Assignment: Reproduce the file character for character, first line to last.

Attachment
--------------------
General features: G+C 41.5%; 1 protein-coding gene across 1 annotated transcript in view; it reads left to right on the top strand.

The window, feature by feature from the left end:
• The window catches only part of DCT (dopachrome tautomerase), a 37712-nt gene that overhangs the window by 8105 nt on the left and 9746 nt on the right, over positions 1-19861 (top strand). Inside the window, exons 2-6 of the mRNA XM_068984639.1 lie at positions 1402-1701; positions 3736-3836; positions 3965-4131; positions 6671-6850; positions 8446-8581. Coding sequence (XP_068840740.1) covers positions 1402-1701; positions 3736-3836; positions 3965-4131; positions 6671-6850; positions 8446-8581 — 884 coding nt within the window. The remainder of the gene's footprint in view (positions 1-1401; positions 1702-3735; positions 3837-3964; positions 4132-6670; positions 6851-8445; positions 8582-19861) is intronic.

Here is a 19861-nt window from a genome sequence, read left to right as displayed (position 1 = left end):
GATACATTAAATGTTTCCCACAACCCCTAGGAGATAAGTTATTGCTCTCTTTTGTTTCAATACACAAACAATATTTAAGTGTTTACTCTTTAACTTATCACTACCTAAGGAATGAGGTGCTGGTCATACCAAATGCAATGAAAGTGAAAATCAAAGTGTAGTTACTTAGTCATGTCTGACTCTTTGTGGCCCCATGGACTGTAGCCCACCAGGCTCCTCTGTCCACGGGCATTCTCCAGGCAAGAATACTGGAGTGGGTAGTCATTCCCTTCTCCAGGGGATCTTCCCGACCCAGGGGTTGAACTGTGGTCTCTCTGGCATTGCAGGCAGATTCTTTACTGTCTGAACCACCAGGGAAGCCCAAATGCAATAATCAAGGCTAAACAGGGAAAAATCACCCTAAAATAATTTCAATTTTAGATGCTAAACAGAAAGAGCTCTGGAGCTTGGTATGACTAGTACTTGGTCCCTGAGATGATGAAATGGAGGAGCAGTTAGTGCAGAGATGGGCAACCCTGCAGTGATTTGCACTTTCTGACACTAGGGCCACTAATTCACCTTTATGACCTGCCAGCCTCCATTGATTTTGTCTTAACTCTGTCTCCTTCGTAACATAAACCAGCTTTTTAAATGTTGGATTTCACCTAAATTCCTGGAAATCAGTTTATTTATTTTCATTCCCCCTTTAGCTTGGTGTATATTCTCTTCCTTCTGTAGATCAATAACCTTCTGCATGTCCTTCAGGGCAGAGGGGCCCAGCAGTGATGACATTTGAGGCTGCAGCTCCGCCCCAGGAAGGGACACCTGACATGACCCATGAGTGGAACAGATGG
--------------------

General features: G+C 41.5%; 1 protein-coding gene across 1 annotated transcript in view; it reads left to right on the top strand.

The window, feature by feature from the left end:
• The window catches only part of DCT (dopachrome tautomerase), a 37712-nt gene that overhangs the window by 8105 nt on the left and 9746 nt on the right, over positions 1-19861 (top strand). Inside the window, exons 2-6 of the mRNA XM_068984639.1 lie at positions 1402-1701; positions 3736-3836; positions 3965-4131; positions 6671-6850; positions 8446-8581. Coding sequence (XP_068840740.1) covers positions 1402-1701; positions 3736-3836; positions 3965-4131; positions 6671-6850; positions 8446-8581 — 884 coding nt within the window. The remainder of the gene's footprint in view (positions 1-1401; positions 1702-3735; positions 3837-3964; positions 4132-6670; positions 6851-8445; positions 8582-19861) is intronic.

Here is a 19861-nt window from a genome sequence, read left to right as displayed (position 1 = left end):
GATACATTAAATGTTTCCCACAACCCCTAGGAGATAAGTTATTGCTCTCTTTTGTTTCAATACACAAACAATATTTAAGTGTTTACTCTTTAACTTATCACTACCTAAGGAATGAGGTGCTGGTCATACCAAATGCAATGAAAGTGAAAATCAAAGTGTAGTTACTTAGTCATGTCTGACTCTTTGTGGCCCCATGGACTGTAGCCCACCAGGCTCCTCTGTCCACGGGCATTCTCCAGGCAAGAATACTGGAGTGGGTAGTCATTCCCTTCTCCAGGGGATCTTCCCGACCCAGGGGTTGAACTGTGGTCTCTCTGGCATTGCAGGCAGATTCTTTACTGTCTGAACCACCAGGGAAGCCCAAATGCAATAATCAAGGCTAAACAGGGAAAAATCACCCTAAAATAATTTCAATTTTAGATGCTAAACAGAAAGAGCTCTGGAGCTTGGTATGACTAGTACTTGGTCCCTGAGATGATGAAATGGAGGAGCAGTTAGTGCAGAGATGGGCAACCCTGCAGTGATTTGCACTTTCTGACACTAGGGCCACTAATTCACCTTTATGACCTGCCAGCCTCCATTGATTTTGTCTTAACTCTGTCTCCTTCGTAACATAAACCAGCTTTTTAAATGTTGGATTTCACCTAAATTCCTGGAAATCAGTTTATTTATTTTCATTCCCCCTTTAGCTTGGTGTATATTCTCTTCCTTCTGTAGATCAATAACCTTCTGCATGTCCTTCAGGGCAGAGGGGCCCAGCAGTGATGACATTTGAGGCTGCAGCTCCGCCCCAGGAAGGGACACCTGACATGACCCATGAGTGGAACAGATGG